Friday, September 19, 2014


“Say WHAT?!"
  Ever wonder why doctors are so notorious for their atrocious handwriting? The reason is two-fold. Firstly, when it comes to anything written out long hand, they’re in a hurry. Secondly, prescriptions are written out partly in English and partly in Latin.
  Among probably too many other things, I was a P.A. (physician’s assistant) in the Army and have written out lots of scripts myself. Let’s take a typical doctor’s prescription for pain medicine in pill form and break it down; it reads:

Drug Name 5mg
Sig: T-TT tabs po q 4-6° prn pain
Disp. #15

  On the first line below the “Rx” (Latin for “Recipe”) symbol, “Drug Name” is the brand or generic name of the drug, “5mg” is the amount of the active ingredient in milligrams.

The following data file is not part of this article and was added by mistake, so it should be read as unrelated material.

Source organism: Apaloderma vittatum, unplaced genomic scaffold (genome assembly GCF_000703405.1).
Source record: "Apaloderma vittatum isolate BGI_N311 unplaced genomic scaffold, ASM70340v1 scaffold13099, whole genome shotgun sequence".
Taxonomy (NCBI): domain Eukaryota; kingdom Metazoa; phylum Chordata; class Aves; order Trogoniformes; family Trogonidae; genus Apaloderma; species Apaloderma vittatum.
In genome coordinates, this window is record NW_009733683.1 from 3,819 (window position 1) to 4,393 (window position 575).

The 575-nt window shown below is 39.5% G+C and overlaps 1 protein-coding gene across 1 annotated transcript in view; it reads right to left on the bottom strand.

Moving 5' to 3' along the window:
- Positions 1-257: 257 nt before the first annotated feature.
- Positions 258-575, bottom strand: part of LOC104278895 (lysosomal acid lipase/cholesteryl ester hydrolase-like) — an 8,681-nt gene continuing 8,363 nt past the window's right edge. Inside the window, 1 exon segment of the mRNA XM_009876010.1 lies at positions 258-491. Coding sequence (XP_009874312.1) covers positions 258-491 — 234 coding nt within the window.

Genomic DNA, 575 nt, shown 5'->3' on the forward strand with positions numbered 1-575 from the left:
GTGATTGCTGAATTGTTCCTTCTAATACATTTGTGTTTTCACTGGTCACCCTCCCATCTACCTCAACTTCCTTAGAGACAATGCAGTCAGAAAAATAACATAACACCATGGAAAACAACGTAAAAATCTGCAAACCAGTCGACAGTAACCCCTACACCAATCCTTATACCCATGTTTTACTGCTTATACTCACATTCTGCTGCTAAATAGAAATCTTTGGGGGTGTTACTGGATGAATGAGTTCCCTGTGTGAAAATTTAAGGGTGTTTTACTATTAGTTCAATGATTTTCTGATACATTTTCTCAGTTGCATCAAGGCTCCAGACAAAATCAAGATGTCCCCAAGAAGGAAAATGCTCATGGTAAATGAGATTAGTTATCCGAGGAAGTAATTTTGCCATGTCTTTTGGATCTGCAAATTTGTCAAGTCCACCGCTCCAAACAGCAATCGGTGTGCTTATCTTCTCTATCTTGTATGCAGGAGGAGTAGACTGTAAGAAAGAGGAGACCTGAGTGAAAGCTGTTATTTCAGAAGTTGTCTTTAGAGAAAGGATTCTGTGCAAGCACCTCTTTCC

On the second line, “Sig:” is the abbreviation for “signature”, meaning, “Take as follows”, “T-TT” is the dosage, meaning “one-two”, usually written “tabs” meaning tablets (“caps” for capsules), “po” is Latin for “per os” meaning “by mouth”, “q” is Latin for “every”, “4-6°” means “four to six hours” using the degree symbol for “hours”, “prn” is the Latin “pro re nata”, meaning “as needed” and “pain” of course means “for pain”.
  On the third line, “Disp.” means “dispense” and “#15” means fifteen tablets.
  The pharmacist filling the prescription is familiar with which terms and symbols should appear where and in what sequence and doesn’t really need them to be perfectly legible. if we could only improve the doc’s bedside manner…

2012 -Dale Bryant

1 comment:

  1. Kind of cute; informative too.